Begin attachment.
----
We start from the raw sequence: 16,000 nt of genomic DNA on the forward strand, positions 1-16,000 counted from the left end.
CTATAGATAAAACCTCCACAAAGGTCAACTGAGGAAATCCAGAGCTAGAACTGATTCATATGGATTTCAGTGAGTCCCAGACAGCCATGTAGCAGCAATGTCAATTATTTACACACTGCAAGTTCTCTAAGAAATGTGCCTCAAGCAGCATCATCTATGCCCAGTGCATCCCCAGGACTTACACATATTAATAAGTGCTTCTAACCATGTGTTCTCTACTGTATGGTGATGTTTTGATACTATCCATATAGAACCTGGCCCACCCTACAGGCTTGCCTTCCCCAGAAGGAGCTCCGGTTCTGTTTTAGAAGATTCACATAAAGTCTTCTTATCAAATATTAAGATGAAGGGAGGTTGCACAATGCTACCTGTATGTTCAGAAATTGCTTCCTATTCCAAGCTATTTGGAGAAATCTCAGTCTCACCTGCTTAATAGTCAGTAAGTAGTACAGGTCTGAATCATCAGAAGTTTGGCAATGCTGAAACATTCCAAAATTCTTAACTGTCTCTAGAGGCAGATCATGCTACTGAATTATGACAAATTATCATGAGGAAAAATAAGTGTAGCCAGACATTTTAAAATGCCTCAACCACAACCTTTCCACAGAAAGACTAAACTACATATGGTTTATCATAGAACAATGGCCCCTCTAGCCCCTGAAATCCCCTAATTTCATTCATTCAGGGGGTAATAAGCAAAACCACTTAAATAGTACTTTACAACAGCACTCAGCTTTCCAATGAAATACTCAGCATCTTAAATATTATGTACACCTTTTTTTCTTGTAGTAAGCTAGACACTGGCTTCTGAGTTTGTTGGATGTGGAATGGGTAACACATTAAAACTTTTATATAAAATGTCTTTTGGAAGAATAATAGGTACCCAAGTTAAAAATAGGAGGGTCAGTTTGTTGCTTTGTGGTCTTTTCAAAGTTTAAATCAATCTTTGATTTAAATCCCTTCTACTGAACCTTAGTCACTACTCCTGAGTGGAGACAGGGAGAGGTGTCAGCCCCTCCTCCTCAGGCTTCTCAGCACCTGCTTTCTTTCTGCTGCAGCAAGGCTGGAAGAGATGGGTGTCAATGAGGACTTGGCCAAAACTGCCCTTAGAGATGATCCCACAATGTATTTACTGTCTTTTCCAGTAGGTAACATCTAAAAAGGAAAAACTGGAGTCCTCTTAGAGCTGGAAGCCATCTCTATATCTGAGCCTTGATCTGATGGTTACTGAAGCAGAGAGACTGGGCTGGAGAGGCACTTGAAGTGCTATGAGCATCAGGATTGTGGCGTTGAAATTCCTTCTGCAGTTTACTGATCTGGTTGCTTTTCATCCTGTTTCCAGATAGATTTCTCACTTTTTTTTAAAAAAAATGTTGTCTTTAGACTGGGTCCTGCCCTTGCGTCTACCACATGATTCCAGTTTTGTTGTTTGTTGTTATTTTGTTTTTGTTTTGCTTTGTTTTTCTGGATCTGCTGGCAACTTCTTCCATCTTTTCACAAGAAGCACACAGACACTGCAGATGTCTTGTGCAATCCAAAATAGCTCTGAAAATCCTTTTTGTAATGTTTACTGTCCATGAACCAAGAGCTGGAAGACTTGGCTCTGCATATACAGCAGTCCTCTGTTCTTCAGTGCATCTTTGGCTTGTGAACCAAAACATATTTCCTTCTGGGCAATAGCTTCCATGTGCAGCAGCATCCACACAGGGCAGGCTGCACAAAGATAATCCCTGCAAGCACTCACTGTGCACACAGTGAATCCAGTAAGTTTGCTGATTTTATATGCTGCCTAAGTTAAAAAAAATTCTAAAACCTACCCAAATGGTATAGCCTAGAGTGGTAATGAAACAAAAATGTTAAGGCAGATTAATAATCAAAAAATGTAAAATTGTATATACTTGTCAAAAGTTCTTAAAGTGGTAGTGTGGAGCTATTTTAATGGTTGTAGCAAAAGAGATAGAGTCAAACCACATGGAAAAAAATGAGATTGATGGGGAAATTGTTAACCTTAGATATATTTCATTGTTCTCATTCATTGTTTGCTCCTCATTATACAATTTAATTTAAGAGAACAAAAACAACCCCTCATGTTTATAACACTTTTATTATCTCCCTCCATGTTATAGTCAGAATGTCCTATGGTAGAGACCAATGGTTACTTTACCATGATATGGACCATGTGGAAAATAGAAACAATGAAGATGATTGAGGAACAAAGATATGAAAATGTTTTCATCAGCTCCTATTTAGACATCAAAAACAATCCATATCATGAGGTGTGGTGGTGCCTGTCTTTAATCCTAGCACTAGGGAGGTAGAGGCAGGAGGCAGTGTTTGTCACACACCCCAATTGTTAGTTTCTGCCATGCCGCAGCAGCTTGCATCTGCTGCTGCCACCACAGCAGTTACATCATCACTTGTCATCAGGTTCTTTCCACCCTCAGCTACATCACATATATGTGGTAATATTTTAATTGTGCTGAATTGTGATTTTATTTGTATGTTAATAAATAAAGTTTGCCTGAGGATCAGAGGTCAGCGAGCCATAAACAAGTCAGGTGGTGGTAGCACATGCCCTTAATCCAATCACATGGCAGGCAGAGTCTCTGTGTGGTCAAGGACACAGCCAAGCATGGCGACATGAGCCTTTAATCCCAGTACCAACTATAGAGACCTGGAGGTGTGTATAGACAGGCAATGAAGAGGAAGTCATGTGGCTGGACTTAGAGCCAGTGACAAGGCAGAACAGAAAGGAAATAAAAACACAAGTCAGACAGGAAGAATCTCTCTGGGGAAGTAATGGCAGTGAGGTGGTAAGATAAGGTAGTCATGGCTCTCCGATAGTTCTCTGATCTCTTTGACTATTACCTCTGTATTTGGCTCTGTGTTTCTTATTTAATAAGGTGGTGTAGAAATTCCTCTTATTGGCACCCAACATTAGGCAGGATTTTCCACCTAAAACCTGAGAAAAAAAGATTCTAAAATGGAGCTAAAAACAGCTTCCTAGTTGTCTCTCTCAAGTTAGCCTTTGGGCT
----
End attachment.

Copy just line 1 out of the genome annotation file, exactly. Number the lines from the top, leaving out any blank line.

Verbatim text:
We start from the raw sequence: 16,000 nt of genomic DNA on the forward strand, positions 1-16,000 counted from the left end.